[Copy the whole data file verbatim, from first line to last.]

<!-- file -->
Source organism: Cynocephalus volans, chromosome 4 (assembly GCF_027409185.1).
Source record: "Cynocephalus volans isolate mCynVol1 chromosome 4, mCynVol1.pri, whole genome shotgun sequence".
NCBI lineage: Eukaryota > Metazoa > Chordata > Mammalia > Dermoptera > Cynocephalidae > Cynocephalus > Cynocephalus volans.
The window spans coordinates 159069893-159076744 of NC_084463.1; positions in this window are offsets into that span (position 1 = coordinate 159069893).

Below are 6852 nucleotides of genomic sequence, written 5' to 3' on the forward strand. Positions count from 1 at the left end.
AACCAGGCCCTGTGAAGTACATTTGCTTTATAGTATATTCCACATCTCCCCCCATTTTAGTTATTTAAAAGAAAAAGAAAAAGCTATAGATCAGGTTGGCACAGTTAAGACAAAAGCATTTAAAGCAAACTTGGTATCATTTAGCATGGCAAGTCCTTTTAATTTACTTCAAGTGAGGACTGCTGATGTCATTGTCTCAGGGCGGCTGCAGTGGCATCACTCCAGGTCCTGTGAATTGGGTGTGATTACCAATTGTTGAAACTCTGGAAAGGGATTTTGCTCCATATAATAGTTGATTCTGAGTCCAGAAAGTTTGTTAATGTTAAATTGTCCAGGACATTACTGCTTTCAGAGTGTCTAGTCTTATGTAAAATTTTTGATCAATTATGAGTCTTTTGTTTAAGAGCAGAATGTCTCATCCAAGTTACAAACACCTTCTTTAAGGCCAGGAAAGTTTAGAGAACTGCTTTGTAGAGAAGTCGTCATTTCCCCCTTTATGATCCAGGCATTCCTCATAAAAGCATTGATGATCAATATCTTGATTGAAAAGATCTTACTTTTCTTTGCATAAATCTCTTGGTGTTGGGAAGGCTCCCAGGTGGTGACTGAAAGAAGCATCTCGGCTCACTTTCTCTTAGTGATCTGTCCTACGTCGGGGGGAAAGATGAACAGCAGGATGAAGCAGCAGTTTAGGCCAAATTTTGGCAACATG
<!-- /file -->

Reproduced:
Source organism: Cynocephalus volans, chromosome 4 (assembly GCF_027409185.1).
Source record: "Cynocephalus volans isolate mCynVol1 chromosome 4, mCynVol1.pri, whole genome shotgun sequence".
NCBI lineage: Eukaryota > Metazoa > Chordata > Mammalia > Dermoptera > Cynocephalidae > Cynocephalus > Cynocephalus volans.
The window spans coordinates 159069893-159076744 of NC_084463.1; positions in this window are offsets into that span (position 1 = coordinate 159069893).

Below are 6852 nucleotides of genomic sequence, written 5' to 3' on the forward strand. Positions count from 1 at the left end.
AACCAGGCCCTGTGAAGTACATTTGCTTTATAGTATATTCCACATCTCCCCCCATTTTAGTTATTTAAAAGAAAAAGAAAAAGCTATAGATCAGGTTGGCACAGTTAAGACAAAAGCATTTAAAGCAAACTTGGTATCATTTAGCATGGCAAGTCCTTTTAATTTACTTCAAGTGAGGACTGCTGATGTCATTGTCTCAGGGCGGCTGCAGTGGCATCACTCCAGGTCCTGTGAATTGGGTGTGATTACCAATTGTTGAAACTCTGGAAAGGGATTTTGCTCCATATAATAGTTGATTCTGAGTCCAGAAAGTTTGTTAATGTTAAATTGTCCAGGACATTACTGCTTTCAGAGTGTCTAGTCTTATGTAAAATTTTTGATCAATTATGAGTCTTTTGTTTAAGAGCAGAATGTCTCATCCAAGTTACAAACACCTTCTTTAAGGCCAGGAAAGTTTAGAGAACTGCTTTGTAGAGAAGTCGTCATTTCCCCCTTTATGATCCAGGCATTCCTCATAAAAGCATTGATGATCAATATCTTGATTGAAAAGATCTTACTTTTCTTTGCATAAATCTCTTGGTGTTGGGAAGGCTCCCAGGTGGTGACTGAAAGAAGCATCTCGGCTCACTTTCTCTTAGTGATCTGTCCTACGTCGGGGGGAAAGATGAACAGCAGGATGAAGCAGCAGTTTAGGCCAAATTTTGGCAACATG